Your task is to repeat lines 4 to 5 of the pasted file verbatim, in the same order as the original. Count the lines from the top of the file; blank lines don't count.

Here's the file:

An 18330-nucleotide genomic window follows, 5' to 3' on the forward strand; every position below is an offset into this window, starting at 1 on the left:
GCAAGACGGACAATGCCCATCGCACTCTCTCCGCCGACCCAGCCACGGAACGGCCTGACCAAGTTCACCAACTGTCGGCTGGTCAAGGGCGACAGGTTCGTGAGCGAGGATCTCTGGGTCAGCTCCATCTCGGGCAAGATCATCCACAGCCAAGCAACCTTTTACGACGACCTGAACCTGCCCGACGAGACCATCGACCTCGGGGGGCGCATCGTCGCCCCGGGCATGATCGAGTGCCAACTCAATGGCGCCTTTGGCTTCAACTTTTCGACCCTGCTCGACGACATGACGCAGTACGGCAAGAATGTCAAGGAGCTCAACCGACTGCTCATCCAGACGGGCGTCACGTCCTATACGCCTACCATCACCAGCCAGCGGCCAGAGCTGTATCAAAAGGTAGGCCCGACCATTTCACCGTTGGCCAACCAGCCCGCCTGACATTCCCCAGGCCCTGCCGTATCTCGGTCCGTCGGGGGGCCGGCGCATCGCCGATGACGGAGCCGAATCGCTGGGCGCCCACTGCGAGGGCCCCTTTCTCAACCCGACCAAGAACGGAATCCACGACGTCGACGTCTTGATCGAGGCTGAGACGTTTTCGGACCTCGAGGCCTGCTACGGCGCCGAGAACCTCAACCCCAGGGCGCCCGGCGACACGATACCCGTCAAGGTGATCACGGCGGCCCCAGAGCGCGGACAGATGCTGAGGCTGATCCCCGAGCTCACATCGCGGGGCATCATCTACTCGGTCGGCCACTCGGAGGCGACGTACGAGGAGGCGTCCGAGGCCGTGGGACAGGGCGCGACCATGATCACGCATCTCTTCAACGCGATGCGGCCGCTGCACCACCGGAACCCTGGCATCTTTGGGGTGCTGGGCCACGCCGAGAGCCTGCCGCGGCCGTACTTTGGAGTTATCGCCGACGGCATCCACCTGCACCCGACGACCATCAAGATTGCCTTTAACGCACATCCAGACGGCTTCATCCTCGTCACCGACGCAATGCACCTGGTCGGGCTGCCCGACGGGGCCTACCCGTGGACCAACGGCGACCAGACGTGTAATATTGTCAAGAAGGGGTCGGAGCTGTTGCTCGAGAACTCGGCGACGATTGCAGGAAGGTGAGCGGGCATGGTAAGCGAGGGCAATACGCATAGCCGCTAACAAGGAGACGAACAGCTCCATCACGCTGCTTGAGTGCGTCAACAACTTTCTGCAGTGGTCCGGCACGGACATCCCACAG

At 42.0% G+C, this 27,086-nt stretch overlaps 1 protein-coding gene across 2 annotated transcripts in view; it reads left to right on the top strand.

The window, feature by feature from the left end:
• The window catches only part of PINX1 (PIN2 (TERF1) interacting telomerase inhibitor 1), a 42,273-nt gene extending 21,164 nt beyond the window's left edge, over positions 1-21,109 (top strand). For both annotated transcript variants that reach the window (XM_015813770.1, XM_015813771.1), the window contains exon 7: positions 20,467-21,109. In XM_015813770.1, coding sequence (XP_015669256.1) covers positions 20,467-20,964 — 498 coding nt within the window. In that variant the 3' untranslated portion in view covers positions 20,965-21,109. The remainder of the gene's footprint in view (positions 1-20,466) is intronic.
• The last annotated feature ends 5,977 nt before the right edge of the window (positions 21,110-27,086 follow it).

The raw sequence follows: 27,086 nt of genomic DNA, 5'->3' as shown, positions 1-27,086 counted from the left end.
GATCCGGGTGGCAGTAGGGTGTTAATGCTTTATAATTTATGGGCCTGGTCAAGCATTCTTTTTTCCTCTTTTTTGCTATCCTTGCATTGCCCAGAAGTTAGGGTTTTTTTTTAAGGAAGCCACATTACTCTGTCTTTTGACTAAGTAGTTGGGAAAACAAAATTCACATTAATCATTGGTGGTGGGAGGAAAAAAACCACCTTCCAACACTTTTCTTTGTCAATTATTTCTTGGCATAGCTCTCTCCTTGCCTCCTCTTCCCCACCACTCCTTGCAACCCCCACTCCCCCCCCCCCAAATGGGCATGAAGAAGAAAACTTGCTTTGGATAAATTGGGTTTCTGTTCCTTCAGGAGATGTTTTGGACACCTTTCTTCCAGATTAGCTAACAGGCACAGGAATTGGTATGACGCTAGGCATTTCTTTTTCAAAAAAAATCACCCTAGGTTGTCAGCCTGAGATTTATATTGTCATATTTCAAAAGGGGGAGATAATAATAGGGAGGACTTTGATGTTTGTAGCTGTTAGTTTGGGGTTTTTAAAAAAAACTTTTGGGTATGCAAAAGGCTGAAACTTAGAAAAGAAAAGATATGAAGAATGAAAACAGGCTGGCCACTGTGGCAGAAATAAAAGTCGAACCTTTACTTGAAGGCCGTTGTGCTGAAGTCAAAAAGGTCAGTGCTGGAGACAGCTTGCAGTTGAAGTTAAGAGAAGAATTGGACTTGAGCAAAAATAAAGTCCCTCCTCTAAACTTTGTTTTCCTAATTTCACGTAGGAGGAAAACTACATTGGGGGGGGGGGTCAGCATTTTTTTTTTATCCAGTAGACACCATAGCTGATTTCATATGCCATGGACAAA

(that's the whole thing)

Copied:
The window, feature by feature from the left end:
• The window catches only part of PINX1 (PIN2 (TERF1) interacting telomerase inhibitor 1), a 42,273-nt gene extending 21,164 nt beyond the window's left edge, over positions 1-21,109 (top strand). For both annotated transcript variants that reach the window (XM_015813770.1, XM_015813771.1), the window contains exon 7: positions 20,467-21,109. In XM_015813770.1, coding sequence (XP_015669256.1) covers positions 20,467-20,964 — 498 coding nt within the window. In that variant the 3' untranslated portion in view covers positions 20,965-21,109. The remainder of the gene's footprint in view (positions 1-20,466) is intronic.